version: "3.3"

    container_name: 'nginx-service'
    image: nginx-nginx:stable
      context: .
      dockerfile: docker/nginx.Dockerfile
      - 3000:3000
      - 3030:3030
      - 5050:5050
      - ./config:/config
      - /etc/letsencrypt:/etc/letsencrypt:ro
      - /tmp/acme_challenge:/tmp/acme_challenge
      - app
    restart: always

    driver: bridge
    name: shared_network

Of course, this is not like a cloud provider; my small PC can die, there is no redundancy; but for development and demo purposes? Quite efficient (and cheap)!

As of last night, my stuff runs on HTTPS, and should be a bit more reliable moving forward. The great part about this whole experiment is how much I learned in the process! Yes, it started from ChatGPT. But you know what? I never learned so much so fast. It was very well worth it.

I will not state I am an expert in all of this, but I feel I know now a lot more about:

  • ChatGPT I learned some tricks along the way on how to ask and what to ask, as well as how to get out of infinite loops.
  • NodeJS and Express. I knew about it, but now I understand better the middleware concepts and connectivity. I have built some cool APIs
  • ViteJs This is quite the boilerplate to get a web app up and running
  • Expo and React-Native. This is a parallel project, but I built some nice stuff I will eventually share here. If you want to build Android and IOS apps using React-Native, this framework works great. Learn more on Expo.dev
  • GitLab. I tried this for the CI/CD capabilities and workflows… Oh my! With Expo, this came in handy!! Push a commit, merge, build and deploy through EAS! (On the flip side, I reached the limits of free quite fast… I need to decide what I’ll be doing moving forward) On top of it, I was able to store my containers on their registries, making it even more practical for teamwork!
  • Nginx. The only thing I knew before was : it exists and has to do with web servers. Now I know how to use as a reverse proxy and I am starting to feel that I will use it even more in the future.
  • Docker & Containerization. Also another one of these “I kind of know what it is”.. Now I have played with containers, docker compose, and I am only starting to grasp the power of it.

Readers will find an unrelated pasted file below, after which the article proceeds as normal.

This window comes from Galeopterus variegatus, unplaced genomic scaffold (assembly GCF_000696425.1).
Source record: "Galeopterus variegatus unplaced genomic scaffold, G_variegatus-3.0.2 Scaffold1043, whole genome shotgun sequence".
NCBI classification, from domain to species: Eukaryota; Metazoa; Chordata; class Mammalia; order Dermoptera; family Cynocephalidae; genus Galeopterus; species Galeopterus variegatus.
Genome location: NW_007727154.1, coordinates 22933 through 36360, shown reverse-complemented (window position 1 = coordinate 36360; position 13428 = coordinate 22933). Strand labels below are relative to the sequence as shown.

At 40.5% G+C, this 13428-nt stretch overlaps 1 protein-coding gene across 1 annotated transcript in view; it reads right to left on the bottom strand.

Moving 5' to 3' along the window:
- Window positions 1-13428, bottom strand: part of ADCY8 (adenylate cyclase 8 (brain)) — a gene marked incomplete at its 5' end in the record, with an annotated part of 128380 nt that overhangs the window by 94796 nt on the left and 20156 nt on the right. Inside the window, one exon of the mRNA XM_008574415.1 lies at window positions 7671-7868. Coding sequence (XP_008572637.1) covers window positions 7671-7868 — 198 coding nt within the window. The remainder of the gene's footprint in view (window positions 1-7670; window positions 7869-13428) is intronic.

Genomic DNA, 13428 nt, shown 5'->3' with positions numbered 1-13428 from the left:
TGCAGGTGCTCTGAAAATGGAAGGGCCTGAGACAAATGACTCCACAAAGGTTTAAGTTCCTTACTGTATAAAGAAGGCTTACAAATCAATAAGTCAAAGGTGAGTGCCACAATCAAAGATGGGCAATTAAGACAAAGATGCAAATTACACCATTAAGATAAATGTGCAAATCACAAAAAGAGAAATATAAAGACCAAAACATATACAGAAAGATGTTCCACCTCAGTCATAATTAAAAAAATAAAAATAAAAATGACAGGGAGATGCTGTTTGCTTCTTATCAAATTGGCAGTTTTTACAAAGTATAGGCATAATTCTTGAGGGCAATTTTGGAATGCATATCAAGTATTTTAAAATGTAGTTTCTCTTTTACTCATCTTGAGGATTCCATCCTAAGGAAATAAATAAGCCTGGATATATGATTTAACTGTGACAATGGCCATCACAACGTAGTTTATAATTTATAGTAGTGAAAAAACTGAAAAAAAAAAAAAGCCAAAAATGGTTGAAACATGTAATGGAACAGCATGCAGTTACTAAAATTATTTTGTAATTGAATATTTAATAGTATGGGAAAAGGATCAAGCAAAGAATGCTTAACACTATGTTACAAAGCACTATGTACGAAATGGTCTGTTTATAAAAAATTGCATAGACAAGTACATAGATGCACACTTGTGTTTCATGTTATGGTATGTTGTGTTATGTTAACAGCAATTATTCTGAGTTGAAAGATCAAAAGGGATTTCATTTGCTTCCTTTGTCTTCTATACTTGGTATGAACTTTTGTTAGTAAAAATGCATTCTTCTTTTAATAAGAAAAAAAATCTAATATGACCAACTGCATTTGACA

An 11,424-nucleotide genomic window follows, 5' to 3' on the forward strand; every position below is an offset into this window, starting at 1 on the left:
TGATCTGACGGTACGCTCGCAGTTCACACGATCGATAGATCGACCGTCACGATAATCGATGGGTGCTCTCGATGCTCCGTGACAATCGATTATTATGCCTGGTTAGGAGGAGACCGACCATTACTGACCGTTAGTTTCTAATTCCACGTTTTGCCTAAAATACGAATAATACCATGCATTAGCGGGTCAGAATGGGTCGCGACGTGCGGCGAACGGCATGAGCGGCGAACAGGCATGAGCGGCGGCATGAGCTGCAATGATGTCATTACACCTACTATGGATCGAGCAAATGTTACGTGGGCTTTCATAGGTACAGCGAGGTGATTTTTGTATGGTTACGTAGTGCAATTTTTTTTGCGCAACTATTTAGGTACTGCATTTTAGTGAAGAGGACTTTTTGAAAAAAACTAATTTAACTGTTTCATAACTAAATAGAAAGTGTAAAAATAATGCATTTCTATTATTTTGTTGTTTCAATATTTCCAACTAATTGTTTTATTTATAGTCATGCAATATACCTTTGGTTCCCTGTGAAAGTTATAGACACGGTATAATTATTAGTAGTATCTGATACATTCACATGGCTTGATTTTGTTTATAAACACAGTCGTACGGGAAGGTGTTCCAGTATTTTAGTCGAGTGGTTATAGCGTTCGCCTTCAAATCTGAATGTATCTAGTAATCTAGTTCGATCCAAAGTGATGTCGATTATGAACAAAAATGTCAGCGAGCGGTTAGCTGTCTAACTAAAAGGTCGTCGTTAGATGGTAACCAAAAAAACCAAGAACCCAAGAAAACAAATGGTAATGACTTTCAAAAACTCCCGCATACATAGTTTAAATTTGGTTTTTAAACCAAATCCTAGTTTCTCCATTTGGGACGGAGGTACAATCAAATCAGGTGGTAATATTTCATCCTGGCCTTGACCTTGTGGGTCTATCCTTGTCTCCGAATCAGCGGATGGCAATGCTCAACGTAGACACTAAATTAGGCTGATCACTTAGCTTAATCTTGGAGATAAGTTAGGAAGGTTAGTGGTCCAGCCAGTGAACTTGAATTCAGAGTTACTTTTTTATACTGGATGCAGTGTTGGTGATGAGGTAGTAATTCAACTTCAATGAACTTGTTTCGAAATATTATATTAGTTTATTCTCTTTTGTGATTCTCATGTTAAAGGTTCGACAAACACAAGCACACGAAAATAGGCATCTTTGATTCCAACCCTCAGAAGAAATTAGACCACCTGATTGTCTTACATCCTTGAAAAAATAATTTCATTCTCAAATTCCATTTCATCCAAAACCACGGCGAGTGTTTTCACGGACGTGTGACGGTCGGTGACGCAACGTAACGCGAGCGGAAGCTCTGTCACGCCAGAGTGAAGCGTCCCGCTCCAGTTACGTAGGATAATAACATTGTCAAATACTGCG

• Let’s Encrypt. I thought I understood HTTPS. I am still no expert, but now I understand a lot more how this works, and why it works.
  • Certbot this is the little magic mouse behind the whole HTTPS process. Check it out!
  • MongoDb. I played with some NoSQL in the past. But now… Oh now. I love it. I am thinking I prefer this to traditional SQL databases. Just because.

A final note on ChatGPT (since this is where it all started):

The free version of this powerful AI is outdated (I don’t want to pay for this – not yet). This resulted in many frustrations – directives that wouldn’t work. I had to revert back to Googling what I was looking for. Turns out that although ChatGPT will often cut the time down by quite a margin, the last stretch is yours. It is not yet at the point where it can replace someone.

But it can help efficiency.

A lot.

Test-drive of a new Co-pilot: ChatGPT

Ok, we all played with it a bit. We’ve seen what it can do – or at least some of it. I was first impressed, then disappointed, and sometimes somewhat in between. How can it really help me? I thought.

I always want to learn new things. On my list I had Nodejs, React and MongoDB… So I on-boarded my copilot: ChatGPT, for a test drive!

See the results there!

BTW: that application is not secured, I didn’t want to spend too much money on this (SSL, Hosting and whatnot), so don’t go around using sensitive information 🙂

Write down in the comments if you want to explore further the result, I can create an account for you 😁 or maybe even spin up a dedicated instance for you (I want to try that at some point!!)

If this is down, it can be due to many things:

  1. no-ip.com and DDNS not synchronized
  2. my home server is down
  3. my provider blocked one or many of the ports
  4. no electricity
  5. I am rebuilding
  6. Something else, like, I don’t know… Aliens?

That was a lot of fun! Do you like it?